Michael Magee: 10 books that influenced me

By Viking Books UK

Michael Magee: 10 books that influenced me

By Viking Books UK

During the course of writing Close to Home, I read a lot of novels that were written in first person. I did this because I wanted to understand how to do it, the tricks and effects that work particularly well when you’re writing within the constraints of a limited point of view. Some of the books mentioned below are hugely significant in that respect: Hunger, The Outsider, and Reading in the Dark. Others are novels that were somewhat formative reading experiences, like The Bluest Eye and The Unbearable Lightness of Being. And then you have Alice Munro, who is such an important writer for me in all sorts of ways, I simply couldn’t not include her. The same goes for Didier Eribon and Annie Ernaux, both huge influences, who write about their experiences of class and the discomfort that results from moving away from the working-class world they were born into, the feelings of loss and melancholy they’ve experienced, and the difficulties of assimilating into a middle-class world that is completely at odds with the lives they’ve left behind. Finally, there’s Anna Karenina, because it’s Anna Karenina and I don’t need a reason to include it. It just is. 

Close to Home

Michael Magee

£14.99 £14.24

Hunger: A Novel

Knut Hamsun

£9.99 £9.49

A man writes in order to survive. If he doesn’t write he doesn’t eat, and if he doesn’t publish his stories he starves. That’s what happens. He starves and starves, and he writes. Often cited as the precursor to Camus’ The Outsider, and the link in the chain starting with Dostoyevsky’s Notes from Underground, Hamsun’s enigmatic novel is told from the perspective of a man hanging on by a tether, and it’s funny as hell.

Bluest Eye

Toni Morrison

£9.99 £9.49

Toni Morrison builds worlds. She excavates whole lives and histories, and she goes deeper than almost anyone. Right down to the pit. There’s darkness there. Pain. But her characters are never without some semblance of humanity. She loves them. Or at least, she writes from a place of love, and that’s one of the many things that makes her work so special.

Returning to Reims

Didier Eribon

£10.99 £10.44

Eribon changed everything for me. His experience of social mobility, the difficulties and discomfort that comes with concealing his classness and cultivating the cultural markers he needed to survive in a middle-class world, spoke so directly to my own experiences that my entire mode of thinking, and the lens through which I viewed the world, completely shifted. I owe a great debt of gratitude to him and his work.

A Man's Place - WINNER OF THE 2022 NOBEL PRIZE IN LITERATURE

Annie Ernaux

£9.99 £9.49

I’ve chosen two Annie Ernaux books - A Man's Place and A Woman's Story - because they function almost as a diptych, each book constitutes a portrait of one of Annie Ernaux’s parents. We see Annie grow from a working-class girl from rural France to a woman of consider literary fame, and we see how this process of becoming complicates her relationship with both parents, whose world she leaves behind. These books are short, each about ninety pages, yet they manage to contain whole lifetimes within them.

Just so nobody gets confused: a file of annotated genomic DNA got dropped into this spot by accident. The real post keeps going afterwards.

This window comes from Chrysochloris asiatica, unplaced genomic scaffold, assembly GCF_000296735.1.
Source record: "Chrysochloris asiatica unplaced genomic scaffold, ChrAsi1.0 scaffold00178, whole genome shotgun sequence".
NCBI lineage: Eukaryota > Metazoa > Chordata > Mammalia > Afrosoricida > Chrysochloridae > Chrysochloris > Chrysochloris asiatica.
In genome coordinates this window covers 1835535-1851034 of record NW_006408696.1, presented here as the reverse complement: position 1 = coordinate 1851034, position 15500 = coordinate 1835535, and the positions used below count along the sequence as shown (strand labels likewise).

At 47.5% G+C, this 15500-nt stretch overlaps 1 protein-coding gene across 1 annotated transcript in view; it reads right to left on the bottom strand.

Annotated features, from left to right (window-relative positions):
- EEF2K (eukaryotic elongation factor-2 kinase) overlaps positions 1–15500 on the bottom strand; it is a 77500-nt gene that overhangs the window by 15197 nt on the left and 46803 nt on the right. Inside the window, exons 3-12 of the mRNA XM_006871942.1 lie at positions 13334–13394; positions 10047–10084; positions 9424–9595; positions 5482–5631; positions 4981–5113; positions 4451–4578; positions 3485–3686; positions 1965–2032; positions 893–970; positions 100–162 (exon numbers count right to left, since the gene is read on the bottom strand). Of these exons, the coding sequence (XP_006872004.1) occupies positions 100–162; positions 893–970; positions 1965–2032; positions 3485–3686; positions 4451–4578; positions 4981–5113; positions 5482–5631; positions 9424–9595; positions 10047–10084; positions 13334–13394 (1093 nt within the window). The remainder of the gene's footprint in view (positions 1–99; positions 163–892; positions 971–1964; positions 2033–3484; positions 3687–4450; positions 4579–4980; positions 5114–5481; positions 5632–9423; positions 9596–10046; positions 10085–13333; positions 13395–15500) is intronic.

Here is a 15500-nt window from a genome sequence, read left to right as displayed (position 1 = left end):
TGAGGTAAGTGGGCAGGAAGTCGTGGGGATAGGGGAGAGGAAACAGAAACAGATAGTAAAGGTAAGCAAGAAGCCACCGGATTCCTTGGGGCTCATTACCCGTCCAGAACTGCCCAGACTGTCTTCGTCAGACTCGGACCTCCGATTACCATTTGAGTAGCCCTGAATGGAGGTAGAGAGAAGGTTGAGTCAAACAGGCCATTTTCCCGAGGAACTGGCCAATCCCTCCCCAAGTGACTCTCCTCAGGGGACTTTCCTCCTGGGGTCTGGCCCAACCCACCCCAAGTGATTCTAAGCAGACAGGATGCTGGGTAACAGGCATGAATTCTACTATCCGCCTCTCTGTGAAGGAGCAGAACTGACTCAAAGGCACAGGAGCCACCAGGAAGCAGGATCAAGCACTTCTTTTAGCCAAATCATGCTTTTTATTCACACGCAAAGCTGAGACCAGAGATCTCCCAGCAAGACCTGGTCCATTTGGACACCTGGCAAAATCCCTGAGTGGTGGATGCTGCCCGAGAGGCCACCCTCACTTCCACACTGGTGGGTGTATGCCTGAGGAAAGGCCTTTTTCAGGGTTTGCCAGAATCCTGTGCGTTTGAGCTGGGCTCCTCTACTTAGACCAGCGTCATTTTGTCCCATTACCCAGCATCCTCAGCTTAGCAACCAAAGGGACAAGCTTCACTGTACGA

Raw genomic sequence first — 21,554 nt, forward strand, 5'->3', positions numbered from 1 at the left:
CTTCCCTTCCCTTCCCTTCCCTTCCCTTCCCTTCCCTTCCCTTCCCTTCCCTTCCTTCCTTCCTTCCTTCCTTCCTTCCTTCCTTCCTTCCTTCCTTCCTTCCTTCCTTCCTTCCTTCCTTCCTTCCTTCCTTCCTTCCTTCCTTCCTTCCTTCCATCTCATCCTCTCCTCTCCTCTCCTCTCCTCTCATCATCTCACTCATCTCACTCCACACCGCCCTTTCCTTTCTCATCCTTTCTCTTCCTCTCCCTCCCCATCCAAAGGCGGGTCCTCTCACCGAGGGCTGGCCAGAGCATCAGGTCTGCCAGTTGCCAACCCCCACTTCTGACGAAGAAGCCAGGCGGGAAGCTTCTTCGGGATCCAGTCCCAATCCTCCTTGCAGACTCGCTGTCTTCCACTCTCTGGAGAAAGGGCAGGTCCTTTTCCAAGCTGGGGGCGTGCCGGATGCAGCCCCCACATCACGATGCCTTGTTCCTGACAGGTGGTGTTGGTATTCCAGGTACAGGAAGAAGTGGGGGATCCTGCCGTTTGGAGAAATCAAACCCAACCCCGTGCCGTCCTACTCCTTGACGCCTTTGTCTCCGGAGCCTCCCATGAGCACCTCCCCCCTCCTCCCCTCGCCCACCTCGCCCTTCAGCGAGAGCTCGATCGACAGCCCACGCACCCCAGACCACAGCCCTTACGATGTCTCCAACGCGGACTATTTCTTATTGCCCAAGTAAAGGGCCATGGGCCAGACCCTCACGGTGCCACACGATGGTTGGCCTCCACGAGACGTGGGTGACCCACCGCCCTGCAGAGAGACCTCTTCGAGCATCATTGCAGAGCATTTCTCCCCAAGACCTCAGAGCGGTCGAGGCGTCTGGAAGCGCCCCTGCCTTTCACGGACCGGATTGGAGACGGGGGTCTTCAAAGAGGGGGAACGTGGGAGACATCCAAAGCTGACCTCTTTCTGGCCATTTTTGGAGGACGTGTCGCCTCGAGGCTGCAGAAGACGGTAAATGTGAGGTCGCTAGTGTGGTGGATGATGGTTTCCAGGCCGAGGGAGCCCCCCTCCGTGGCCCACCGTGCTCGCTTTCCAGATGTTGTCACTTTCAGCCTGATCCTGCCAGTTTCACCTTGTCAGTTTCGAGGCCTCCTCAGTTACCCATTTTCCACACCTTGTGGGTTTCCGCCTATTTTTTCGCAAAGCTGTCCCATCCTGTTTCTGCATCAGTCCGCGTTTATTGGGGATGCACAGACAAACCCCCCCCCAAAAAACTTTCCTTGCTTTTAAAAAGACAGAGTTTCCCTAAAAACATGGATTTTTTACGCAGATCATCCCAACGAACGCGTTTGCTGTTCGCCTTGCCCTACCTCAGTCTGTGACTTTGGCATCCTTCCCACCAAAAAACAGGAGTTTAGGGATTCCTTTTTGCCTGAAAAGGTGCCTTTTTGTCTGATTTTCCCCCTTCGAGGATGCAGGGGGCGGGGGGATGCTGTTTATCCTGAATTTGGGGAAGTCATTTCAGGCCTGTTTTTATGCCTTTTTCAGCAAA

The Outsider

Albert Camus

£8.99 £8.54

A hugely influential book when it came to writing Close to Home. The way Camus uses the first person, that distance that allows us to view the world through Mersault’s eyes but leaves enough space between what he sees and what he thinks, the limited introspection, to allow the reader to almost see through him, became a blueprint for how I went about finding my protagonist’s voice. It’s a masterpiece, really, and one of those books you can read over and over again yet experience it differently each time.

The Unbearable Lightness of Being: 'A dark and brilliant achievement' (Ian McEwan)

Milan Kundera

£9.99 £9.49

Kundera’s seminal work follows the lives of two women, two men, and a dog, during the 1968 Prague Spring period of Czechoslovak history. Opening with a rumination on Nietzsche’s concept of the ‘eternal return’ (the idea that the universe and its events have already occurred and will recur ad infinitum) Kundera’s story posits the alternative: that each person has only one life to live and that which occurs in life occurs only once and never again – thus the ‘lightness’ of being.

Runaway: AS SEEN ON BBC BETWEEN THE COVERS

Alice Munro

£9.99 £9.49

Alice Munro shouldn’t be able to do what she does in the space of a story. The sheer amount of life she’s able to articulate, the passage of time. How her characters age and change over the course of a few pages and the incredible potency with which she writes. You could read her a hundred times and still not be able to wrap your head around how she does it. She’s a magician, a once in a lifetime storyteller, and everybody should read her.

Reading in the Dark

Seamus Deane

£9.99 £9.49

There’s superstition, there’s family trauma. There’s hidden histories and ghosts and fractured pasts. One of the truly great Irish novels, and one of the few that articulates the experience of working-class Catholics in the North of Ireland during those decades leading up to The Troubles. A massive literary influence.

Anna Karenina (Vintage Classic Russians Series)

Leo Tolstoy

£12.99 £12.34

There’s nothing like it. It has everything. It does everything, and you can’t get away from it. Even after years of having not read it, whole sequences come back to you: Vronsky’s horse race, Levin cutting grass, Anna almost dying in child birth. The train carriage. The dress. It’s the book I buy my mates at Christmas. I shove it into their hands and say, ‘read this now.’ Some of them do, and they never regret it.

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